Refuse or reduce single-use plastic for your own good

We are drowning ourselves in plastic, as seen here in March at this filthy drain just beside the Federal Highway in Section 7, Shah Alam, Selangor. Photo: the Star/Hazim Fauzi

Can we live without (single-use) plastic? That is basically what Mareena Yahya challenged herself to do three years ago.

It all started when Mareena and her family, who love the outdoors, saw a lot of plastic and other rubbish around when they went snorkelling in the islands of Malaysia.

The mother of two felt that as a yoga instructor, she was doing a lot for her mind and body but nothing for the earth. It was then that Mareena began her quest to cut her plastic waste.

“Our earth is in a critical stage. If we don’t do something now, our grandchildren may not be able to enjoy nature and its wildlife,” said Mareena, co-founder of Sampah Menyampah, a community group set up in March to promote a cleaner, healthier environment.

Mareena gave a talk on “How to Live without Plastics” in June at the Five Arts Centre in Taman Tun Dr Ismail, Kuala Lumpur. In particular, Sampah Menyampah has started a #TakNakStraw campaign to reduce single-use plastic straws, many of which end up in the oceans and harm marine life like sea turtles.

Plastic straws are often discarded after one use and end up polluting the environment, including the ocean and harming marine life like sea turtles. Photo: The Star

“Reducing straws is a good start to cleaning up our oceans. There is an urgent need for consumers to refuse plastic to (discourage) manufacturers from producing them.

“We want to make people more aware. We cannot change everyone but if we can change half the community, that will be good,” said Mareena.

If we continue at the current rate of throwing away single-use plastics, it is estimated that by 2050, our oceans will have more plastic than fish and 99% of seabirds will have ingested plastic!

Mareena, co-founder of Sampah Menyampah, has cultivated the habit of having minimal plastic waste for three years. Photo: The Star/Muhamad Shahril Rosli

“Please try to eliminate single-use and semi-disposable plastic items from your life. Things like straws, water bottles and plastic bags,” urged Mareena, who has been living almost plastic-free since she first started the habit three years ago.

Her husband and two children are also actively practising the habit of refusing plastic, even though her husband was sceptical at first.

Today, Mareena carries her own forks and spoons, stainless steel straws, water bottles and recyclable bags whenever she goes out.

“Make it a habit to bring things like a tiffin carrier for at least 21 days. Even if you reduce half your plastic waste, it’s a big step,” advised Mareena, who also stuffs extra plastic bags into her bean bag instead of throwing them away.

So how do you start reducing your contribution of plastic waste to the environment? Mareena gave these useful tips:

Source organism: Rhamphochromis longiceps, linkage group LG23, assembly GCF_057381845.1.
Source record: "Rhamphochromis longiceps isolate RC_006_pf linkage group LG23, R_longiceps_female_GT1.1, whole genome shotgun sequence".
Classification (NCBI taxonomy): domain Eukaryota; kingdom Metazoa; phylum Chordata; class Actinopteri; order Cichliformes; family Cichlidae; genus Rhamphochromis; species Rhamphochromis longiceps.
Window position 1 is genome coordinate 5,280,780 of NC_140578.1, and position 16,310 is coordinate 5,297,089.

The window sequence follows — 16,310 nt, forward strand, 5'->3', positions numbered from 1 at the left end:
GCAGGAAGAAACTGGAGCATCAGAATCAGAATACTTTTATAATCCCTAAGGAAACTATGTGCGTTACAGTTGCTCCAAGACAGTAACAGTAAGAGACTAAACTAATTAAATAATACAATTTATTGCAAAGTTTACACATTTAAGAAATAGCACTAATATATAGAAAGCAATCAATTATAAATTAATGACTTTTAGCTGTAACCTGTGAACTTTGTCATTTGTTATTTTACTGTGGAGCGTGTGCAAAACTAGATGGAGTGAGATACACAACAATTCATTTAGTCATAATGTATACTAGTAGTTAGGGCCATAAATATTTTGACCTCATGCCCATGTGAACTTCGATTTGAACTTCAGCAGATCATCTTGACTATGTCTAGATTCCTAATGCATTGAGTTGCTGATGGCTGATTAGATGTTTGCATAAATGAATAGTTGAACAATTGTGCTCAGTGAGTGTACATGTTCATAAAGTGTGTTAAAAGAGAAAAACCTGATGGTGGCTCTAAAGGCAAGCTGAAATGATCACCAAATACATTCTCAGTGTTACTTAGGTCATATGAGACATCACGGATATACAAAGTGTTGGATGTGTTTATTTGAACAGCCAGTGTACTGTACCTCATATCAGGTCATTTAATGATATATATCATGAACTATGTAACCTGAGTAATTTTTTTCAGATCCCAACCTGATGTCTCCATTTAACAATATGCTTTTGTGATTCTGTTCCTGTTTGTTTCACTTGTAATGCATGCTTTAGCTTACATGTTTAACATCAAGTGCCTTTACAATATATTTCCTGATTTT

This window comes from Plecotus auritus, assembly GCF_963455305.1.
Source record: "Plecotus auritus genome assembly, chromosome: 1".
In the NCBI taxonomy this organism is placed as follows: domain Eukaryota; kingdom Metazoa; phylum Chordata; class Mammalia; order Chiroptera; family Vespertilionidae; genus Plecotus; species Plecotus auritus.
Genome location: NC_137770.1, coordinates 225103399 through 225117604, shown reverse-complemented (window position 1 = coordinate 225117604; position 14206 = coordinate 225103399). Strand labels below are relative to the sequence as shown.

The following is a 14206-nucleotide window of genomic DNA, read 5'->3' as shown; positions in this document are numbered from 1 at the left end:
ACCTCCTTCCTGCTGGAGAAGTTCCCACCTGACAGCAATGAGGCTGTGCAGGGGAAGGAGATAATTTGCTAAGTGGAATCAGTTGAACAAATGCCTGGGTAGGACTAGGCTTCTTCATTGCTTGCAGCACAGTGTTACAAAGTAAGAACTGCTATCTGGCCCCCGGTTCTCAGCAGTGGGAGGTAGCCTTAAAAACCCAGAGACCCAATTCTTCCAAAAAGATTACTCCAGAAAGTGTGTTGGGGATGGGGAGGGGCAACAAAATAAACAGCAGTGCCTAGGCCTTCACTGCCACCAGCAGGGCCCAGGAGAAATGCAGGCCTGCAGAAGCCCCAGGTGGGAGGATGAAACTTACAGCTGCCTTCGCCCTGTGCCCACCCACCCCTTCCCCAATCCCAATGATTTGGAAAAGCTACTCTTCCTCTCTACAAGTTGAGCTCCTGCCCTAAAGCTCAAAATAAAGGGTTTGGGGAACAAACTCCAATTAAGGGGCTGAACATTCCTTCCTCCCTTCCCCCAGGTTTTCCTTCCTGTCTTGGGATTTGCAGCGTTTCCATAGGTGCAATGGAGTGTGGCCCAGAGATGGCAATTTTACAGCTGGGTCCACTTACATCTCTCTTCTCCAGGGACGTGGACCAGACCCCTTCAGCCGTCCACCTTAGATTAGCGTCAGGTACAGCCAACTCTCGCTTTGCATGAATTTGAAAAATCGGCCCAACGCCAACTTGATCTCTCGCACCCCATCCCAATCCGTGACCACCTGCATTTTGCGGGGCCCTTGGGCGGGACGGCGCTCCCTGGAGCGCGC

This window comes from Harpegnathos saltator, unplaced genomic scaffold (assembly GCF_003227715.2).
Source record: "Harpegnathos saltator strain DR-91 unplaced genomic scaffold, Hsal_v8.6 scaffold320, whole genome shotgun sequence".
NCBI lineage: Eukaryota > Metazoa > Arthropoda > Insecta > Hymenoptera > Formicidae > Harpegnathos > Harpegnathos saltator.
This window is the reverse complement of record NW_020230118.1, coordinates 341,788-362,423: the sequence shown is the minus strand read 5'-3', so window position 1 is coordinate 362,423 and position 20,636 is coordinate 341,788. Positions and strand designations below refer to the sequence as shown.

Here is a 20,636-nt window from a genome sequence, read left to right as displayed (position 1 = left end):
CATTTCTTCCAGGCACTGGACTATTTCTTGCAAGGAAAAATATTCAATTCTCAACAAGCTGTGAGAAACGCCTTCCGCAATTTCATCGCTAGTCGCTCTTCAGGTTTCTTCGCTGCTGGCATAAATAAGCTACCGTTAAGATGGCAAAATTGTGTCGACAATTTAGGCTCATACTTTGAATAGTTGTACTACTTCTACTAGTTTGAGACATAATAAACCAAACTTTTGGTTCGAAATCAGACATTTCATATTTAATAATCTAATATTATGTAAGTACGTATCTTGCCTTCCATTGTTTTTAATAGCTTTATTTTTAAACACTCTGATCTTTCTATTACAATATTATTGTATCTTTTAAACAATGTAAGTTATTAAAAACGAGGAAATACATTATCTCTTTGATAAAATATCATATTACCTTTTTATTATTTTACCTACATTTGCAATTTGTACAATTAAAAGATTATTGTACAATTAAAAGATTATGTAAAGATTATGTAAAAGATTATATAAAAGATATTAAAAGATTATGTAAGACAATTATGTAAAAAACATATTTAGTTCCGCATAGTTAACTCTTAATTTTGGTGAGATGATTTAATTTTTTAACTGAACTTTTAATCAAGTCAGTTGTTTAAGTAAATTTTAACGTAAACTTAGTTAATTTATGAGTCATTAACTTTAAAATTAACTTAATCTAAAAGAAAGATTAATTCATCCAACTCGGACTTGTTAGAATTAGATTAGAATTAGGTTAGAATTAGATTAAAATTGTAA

1 Sort out all the plastic bags in your house. Wash and reuse them to store food in the fridge or to buy vegetables or meat from the wet market.

2 Send existing plastic bottles for recycling or reuse them for craft work.

When packing food, use a tiffin carrier. Photo: The Star

3 Start using (stainless steel or glass) water canteens for water or juices. For hot beverages, use cups or thermos mugs. Carry your own reusable forks, spoons or chopsticks, instead of using plastic ones.

4 Refuse polystyrene and plastic bags when buying things; bring your own tiffin carrier or other food containers.

5 Do you know that every time you buy a bottle of detergent, floor cleaner or dishwasher from the store, you’re wasting money buying the plastic bottle that comes with it? Why not bring your own bottles and fill them up with whatever household cleaning products you need? You can do this at Bring Your Own Bottle (BYOB), a concept store that promotes the 3R idea of Reuse, Recycle and Reduce. They have several branches, including in Sarawak (

6 Look for refillable personal care and skincare products with eco-friendly packaging. Use soap bars rather than soap from bottles.

7 Buy organic, non-packaged vegetables from wet or farmers markets. Or get them delivered to your house.

8 Use bio-degradable personal care products like bamboo toothbrushes (available online) or cloth sanitary pads (available at certain shops and online).

9 If you must buy things wrapped in plastic (like pasta), look for recyclable packaging.

10 For food waste like vegetables, fruit peels or meat bones, compost it to become fertiliser for your garden. If you don’t have a garden, you can buy or DIY a composting bin. When the bin is full and the contents have decomposed, you can dispose them in a community garden or just throw them away as garbage.

A sample of microplastics collected from the sea by Plastic Free Seas, a Hong Kong eco charity. Photo: EPA

Prickly plastic facts

– Up to 80% of the oceans’ litter consists of plastic. More than eight million tonnes of plastic leak into the ocean each year, which is equivalent to dumping a garbage truck of plastic every minute – United Nations Environment Programme (UNEP).

– Animals can get tangled up in this trash or ingest it either because they mistake it as prey or because the plastic has been broken down into tiny particles by seawater. These particles do not biodegrade and will remain in the water for centuries.

– Scientists at Ghent University in Belgium have calculated that shellfish lovers there are eating up to 11,000 plastic fragments in their seafood each year! Humans absorb fewer than 1% of that, but they will still accumulate in the body over time, according to a report in The Guardian (

– Even microscopic zooplankton have been captured on film eating microplastic – tiny particles broken down from plastic bags, bottles, and other garbage. Fish eat these tiny organisms – and then humans eat fish.

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